Was Destroying 408 Houses Inside Amchang Reserve Forest The Only Way To Save It?

Posted by trishita shandilya in Environment, Human Rights, Society
December 11, 2017

Imagine a situation where you are suddenly deprived of your place of shelter. A place of living is not only a concrete place made up of materialistic amenities to sustain a species – it is also a cocoon of psychic, cultural and social comfort.

Human beings mark their distinct existence in the natural surroundings with their capacity to use natural elements for producing subsistence to sustain humanity. Humanity, on the other hand, is comprised of social relations, interactions with nature, cultural doctrines, ethics and values.

Where the stable material existence of shelter gives comfort in the personal sphere – the neighbourhood, comprised of other such shelters, give the assurance of existence within a collective lot. Thus, the reciprocal relationship between personal and collective spheres creates a sustainable culture of human civilisation in a particular area.

Moreover, the one significant element which deeply triggers both the public and the collective spheres is the natural surroundings. The natural or ecological background of a place of shelter directly or indirectly defines the way of life (food habits, sacred elements in a ritual practice, livelihood sources and so on). So, imagining a situation where our shelter is being destroyed not only destroys our personal comfort – it also demolishes the total structure of social, economic and cultural spheres. This is because here, both the personal and collective spheres get devastated.

Now, the action of destruction often comes with the rationale of priority. If we go with the contemporary, preferred rationale of the majority with material and political power, they obviously move in the direction where there are more sources of gain, to further multiply their arenas of power. Their ‘ethical lust’ is not centred on the preservation of ethical, cultural, social and ecological properties of the collective. Rather, it is bent on treating every minute element as a source for attaining an individualistic goal. The decision-makers, who are in the powerful position of moulding the circumstances of the social milieu, often seem to go with their preference of their personal rationale – thereby overpowering the rationale of the collective.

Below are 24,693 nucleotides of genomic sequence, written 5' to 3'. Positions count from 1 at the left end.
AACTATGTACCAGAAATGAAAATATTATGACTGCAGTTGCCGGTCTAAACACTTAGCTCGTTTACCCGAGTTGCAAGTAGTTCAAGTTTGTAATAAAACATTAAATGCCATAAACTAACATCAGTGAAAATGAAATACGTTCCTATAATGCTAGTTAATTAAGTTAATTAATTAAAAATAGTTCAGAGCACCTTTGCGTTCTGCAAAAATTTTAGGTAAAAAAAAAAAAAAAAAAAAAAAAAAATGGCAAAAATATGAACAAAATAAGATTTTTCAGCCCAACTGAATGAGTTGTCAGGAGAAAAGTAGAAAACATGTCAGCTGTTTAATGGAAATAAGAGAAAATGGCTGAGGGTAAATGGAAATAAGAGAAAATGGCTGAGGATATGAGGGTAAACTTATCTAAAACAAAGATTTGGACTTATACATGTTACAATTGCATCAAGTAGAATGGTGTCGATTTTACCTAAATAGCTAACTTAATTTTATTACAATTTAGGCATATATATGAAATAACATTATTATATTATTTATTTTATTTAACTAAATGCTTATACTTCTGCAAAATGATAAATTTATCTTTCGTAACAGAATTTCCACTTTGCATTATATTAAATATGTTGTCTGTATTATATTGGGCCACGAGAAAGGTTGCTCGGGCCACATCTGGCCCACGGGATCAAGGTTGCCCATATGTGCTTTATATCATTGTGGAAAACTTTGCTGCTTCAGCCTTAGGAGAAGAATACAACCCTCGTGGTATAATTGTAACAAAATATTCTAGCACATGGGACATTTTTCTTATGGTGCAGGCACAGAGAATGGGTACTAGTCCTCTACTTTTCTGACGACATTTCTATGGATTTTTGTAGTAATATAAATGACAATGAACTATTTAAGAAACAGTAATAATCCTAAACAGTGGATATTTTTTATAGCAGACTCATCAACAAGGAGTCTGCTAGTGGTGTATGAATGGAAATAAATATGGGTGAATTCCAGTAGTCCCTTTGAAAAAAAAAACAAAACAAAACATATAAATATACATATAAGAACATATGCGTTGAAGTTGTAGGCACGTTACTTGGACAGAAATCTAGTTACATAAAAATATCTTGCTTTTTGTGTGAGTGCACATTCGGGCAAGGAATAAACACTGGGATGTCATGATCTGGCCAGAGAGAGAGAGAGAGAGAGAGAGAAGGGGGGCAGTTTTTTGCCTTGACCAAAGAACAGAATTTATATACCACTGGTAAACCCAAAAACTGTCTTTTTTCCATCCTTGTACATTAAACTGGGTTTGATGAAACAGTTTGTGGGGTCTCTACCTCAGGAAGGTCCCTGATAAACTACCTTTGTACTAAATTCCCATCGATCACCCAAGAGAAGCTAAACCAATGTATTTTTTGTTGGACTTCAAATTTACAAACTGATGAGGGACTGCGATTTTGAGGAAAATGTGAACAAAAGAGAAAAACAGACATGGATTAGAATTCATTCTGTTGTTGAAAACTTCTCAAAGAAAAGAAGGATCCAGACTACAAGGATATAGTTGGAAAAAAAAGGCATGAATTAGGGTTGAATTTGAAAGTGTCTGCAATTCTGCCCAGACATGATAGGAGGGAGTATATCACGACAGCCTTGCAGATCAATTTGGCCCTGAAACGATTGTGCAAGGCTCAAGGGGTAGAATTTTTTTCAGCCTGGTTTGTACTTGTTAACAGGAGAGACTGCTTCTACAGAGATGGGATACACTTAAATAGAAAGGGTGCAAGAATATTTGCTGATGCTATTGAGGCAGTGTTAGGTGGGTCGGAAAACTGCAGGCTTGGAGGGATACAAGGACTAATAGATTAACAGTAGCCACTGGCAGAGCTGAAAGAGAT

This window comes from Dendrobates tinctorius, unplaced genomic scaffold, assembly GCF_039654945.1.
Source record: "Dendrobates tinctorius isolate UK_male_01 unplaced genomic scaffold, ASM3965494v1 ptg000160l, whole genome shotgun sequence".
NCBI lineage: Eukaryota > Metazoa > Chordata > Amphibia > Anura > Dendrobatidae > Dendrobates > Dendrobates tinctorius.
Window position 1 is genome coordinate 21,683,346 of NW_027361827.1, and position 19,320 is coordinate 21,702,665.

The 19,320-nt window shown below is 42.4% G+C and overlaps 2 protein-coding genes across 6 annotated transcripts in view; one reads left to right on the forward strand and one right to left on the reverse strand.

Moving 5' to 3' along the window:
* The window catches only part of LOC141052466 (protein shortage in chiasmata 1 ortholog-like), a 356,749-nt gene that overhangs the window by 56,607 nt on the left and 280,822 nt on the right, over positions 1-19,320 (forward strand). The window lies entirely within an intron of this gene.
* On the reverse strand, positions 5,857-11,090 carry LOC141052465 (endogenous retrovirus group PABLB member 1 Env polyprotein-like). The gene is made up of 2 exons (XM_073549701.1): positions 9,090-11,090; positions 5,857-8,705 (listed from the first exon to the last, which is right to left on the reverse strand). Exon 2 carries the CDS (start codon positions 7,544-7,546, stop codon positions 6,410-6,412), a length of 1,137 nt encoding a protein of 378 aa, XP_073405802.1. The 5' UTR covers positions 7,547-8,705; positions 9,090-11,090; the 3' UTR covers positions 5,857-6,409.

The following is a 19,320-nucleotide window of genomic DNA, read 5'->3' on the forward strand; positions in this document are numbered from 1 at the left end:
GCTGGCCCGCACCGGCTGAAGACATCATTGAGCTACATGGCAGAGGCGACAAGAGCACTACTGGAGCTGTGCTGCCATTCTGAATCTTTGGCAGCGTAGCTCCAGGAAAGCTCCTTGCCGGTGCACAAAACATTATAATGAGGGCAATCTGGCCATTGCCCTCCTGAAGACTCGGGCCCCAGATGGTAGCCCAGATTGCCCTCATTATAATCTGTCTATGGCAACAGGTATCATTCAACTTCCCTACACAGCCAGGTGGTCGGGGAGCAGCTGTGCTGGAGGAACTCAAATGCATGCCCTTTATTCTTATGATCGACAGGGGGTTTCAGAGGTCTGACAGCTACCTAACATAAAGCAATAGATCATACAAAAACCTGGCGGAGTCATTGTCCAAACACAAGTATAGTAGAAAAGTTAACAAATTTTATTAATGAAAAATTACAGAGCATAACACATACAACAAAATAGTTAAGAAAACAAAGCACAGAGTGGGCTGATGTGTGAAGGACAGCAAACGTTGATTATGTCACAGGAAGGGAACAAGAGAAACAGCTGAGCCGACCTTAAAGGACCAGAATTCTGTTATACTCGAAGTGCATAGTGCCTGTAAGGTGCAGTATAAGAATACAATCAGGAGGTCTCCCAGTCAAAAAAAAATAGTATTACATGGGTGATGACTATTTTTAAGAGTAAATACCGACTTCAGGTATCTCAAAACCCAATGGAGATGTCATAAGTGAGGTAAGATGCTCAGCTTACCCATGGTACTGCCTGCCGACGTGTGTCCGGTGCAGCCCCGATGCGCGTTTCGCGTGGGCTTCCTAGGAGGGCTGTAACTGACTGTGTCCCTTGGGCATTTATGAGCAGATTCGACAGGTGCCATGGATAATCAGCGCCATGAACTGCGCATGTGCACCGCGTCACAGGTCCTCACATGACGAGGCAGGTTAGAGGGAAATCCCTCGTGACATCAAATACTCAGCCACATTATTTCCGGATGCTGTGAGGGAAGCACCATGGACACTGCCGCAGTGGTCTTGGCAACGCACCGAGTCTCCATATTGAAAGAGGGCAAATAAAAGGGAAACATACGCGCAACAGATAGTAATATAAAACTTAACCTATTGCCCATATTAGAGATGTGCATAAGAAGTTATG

Thus, when 408 or more houses were destroyed by the state government as part of an eviction process in the Amchang protected forest area in Guwahati, it reflected the preference of playing with the social equilibrium of people. These were mostly Mishing people from the flood-prone areas of Lakhimpur, Dhemaji and Majuli districts of Assam, who had left their native places due to flood-related problems. The rationale for the eviction, according to the authorities, was that the ecological equilibrium of the forest which was being destroyed due to ‘illegal human sheltering’, needed to be protected.

The protection of ecological equilibrium and wildlife, and the conservation of natural resources and protection are of course immensely important. But, these considerations usually get overlooked when it comes to allowing a powerful authority to encroach upon the many-such forested areas to imprint them with their materialistic establishments. This is a hopelessly-bitter truth of a stratified society, where hypocritical measures are often favoured to further the individualistic goals of the authority in power.

However, this is also the time to go slightly beyond these double-standards. Efforts should be made to strive for the collective good – and to look for a sustained solution to this unpleasant interaction between human desires (for creating or producing subsistence) and nature and the animal world (which are being exploited by the human drives).

The intellectual minds in the decision-making power can ponder upon the need for diversified natural, social and cultural milieus. This means that using the same kind of model of upliftment, for socio-economic issues and ecological issues, is not sustainable. Thus, area-specific scrutinies, analyses and planning, which will definitely focus on the native human population and the nature in the area.

Amchang Reserved Forest eviction drive (Image source: Lokash Chanda/Facebook)

There is a need to prepare pragmatic plans and programmes with policy guidelines for the rehabilitation of people affected by floods and erosion. Such plans also need to be made for people who have lost their lands and livelihood. At the same time, in the case of evacuating people from reserve forests or protected areas, there must be a proper plan for rehabilitation, particularly of indigenous communities.

Moreover, it is evident that the circumstances of the areas witness changes – and these come with various new ecological, social, economic and ethnic problems. In many ways, the universal problem of climate change triggers these problems. So, untimely floods are one of the problems in Assam.

But, moving people from flood-prone areas to a safer area, or, the construction of temporary rescue shelters, will not solve the bigger issue. Moving people from their native places will definitely build up psychic or emotional guilt for departing from the collective social, cultural and moral consciousness of the native place. Being the social animals they are, the displaced people will definitely suffer from identity crises by staying far away from the collective consciousness.

Removing the people and their shelters from protected areas will never serve the greater purpose of ecological equilibrium. There is a need to adopt a broader perspective of inclusive decision-making by situating oneself away from hypocritical standards.

_

Featured image source: Lokash Chanda/Facebook